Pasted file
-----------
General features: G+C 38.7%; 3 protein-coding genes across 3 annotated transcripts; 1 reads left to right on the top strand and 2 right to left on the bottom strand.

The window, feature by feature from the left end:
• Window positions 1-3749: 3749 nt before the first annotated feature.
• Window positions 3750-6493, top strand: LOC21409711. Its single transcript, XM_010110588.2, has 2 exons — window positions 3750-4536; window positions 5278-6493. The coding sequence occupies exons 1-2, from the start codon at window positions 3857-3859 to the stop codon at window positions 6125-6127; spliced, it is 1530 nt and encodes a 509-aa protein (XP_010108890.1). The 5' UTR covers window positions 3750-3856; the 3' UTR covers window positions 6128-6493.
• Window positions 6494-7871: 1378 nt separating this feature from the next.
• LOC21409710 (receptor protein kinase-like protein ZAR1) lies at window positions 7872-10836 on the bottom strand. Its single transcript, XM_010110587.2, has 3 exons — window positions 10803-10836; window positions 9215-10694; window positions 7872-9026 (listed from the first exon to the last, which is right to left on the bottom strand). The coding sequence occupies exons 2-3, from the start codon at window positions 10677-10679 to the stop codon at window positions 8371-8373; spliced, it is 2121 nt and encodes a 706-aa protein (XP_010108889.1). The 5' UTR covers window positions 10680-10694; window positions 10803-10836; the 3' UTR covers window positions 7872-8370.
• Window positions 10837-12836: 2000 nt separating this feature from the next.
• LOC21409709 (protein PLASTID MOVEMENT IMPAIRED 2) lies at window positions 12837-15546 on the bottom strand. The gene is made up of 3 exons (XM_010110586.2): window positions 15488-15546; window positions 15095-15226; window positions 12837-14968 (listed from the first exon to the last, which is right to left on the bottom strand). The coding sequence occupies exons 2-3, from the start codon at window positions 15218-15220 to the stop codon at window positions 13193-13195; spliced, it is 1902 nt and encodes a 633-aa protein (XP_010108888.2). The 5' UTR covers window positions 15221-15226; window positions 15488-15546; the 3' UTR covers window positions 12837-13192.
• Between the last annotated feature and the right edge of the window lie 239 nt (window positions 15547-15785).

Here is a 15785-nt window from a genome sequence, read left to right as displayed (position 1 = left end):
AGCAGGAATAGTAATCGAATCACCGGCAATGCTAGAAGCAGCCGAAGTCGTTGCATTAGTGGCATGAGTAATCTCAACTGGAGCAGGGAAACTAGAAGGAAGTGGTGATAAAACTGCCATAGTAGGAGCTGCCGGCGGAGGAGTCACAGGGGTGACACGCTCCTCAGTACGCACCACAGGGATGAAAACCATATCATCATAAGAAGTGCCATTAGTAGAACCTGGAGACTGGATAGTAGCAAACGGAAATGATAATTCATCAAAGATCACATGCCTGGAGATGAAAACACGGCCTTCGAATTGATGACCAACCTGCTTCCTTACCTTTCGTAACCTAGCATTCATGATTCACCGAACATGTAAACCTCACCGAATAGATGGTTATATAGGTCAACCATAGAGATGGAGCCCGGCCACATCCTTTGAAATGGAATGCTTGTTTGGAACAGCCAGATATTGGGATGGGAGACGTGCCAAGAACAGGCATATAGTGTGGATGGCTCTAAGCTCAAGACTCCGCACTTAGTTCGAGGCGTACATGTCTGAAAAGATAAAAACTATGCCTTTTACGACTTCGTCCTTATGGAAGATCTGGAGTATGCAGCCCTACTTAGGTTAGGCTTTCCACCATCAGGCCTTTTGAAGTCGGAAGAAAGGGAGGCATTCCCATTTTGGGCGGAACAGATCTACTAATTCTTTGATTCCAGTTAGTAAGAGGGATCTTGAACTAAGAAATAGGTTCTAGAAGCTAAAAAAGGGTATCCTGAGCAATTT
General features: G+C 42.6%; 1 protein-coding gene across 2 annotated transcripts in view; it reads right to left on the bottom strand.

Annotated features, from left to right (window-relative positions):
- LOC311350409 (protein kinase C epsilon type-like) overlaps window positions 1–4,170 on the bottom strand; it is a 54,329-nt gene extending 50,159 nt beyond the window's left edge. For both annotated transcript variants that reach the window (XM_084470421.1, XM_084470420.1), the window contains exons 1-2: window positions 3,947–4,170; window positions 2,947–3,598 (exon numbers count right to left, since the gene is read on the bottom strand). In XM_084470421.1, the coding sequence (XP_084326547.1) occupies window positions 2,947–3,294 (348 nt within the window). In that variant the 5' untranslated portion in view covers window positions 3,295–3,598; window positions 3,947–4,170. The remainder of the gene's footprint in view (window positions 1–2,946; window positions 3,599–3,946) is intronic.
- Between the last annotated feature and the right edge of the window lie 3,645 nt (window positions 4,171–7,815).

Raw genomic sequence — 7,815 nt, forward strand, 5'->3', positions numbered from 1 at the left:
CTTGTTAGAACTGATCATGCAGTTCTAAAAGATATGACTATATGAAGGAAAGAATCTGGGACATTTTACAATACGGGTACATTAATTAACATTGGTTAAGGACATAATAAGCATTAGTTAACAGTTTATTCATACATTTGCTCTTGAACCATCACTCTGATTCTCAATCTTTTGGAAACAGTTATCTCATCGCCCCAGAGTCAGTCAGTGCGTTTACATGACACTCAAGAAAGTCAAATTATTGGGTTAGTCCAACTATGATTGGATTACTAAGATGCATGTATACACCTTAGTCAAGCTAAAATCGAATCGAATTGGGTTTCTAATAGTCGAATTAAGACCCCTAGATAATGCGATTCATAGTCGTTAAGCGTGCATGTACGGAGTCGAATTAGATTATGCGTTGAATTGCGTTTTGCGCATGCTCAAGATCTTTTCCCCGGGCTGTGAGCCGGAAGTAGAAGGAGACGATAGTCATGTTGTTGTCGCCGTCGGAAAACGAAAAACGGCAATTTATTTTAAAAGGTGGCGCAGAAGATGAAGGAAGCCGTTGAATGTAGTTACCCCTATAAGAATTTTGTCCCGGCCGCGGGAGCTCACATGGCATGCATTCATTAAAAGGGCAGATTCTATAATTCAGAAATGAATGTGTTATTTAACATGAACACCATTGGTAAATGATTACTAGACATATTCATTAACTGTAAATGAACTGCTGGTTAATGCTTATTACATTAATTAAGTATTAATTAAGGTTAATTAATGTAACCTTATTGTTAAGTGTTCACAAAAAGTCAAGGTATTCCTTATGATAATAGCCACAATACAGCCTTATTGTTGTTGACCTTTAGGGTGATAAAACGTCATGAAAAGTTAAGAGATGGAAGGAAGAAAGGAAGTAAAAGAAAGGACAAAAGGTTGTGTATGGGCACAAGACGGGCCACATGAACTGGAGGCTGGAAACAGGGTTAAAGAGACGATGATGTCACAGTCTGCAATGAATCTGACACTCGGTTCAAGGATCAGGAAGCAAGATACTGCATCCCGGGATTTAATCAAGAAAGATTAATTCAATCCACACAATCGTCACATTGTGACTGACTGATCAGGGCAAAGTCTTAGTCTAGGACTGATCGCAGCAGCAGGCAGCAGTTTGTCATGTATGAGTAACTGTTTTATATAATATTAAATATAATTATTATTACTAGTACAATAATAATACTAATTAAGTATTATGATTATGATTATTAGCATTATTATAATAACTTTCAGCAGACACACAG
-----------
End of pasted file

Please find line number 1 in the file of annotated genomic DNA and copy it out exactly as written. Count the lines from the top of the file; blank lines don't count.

General features: G+C 38.7%; 3 protein-coding genes across 3 annotated transcripts; 1 reads left to right on the top strand and 2 right to left on the bottom strand.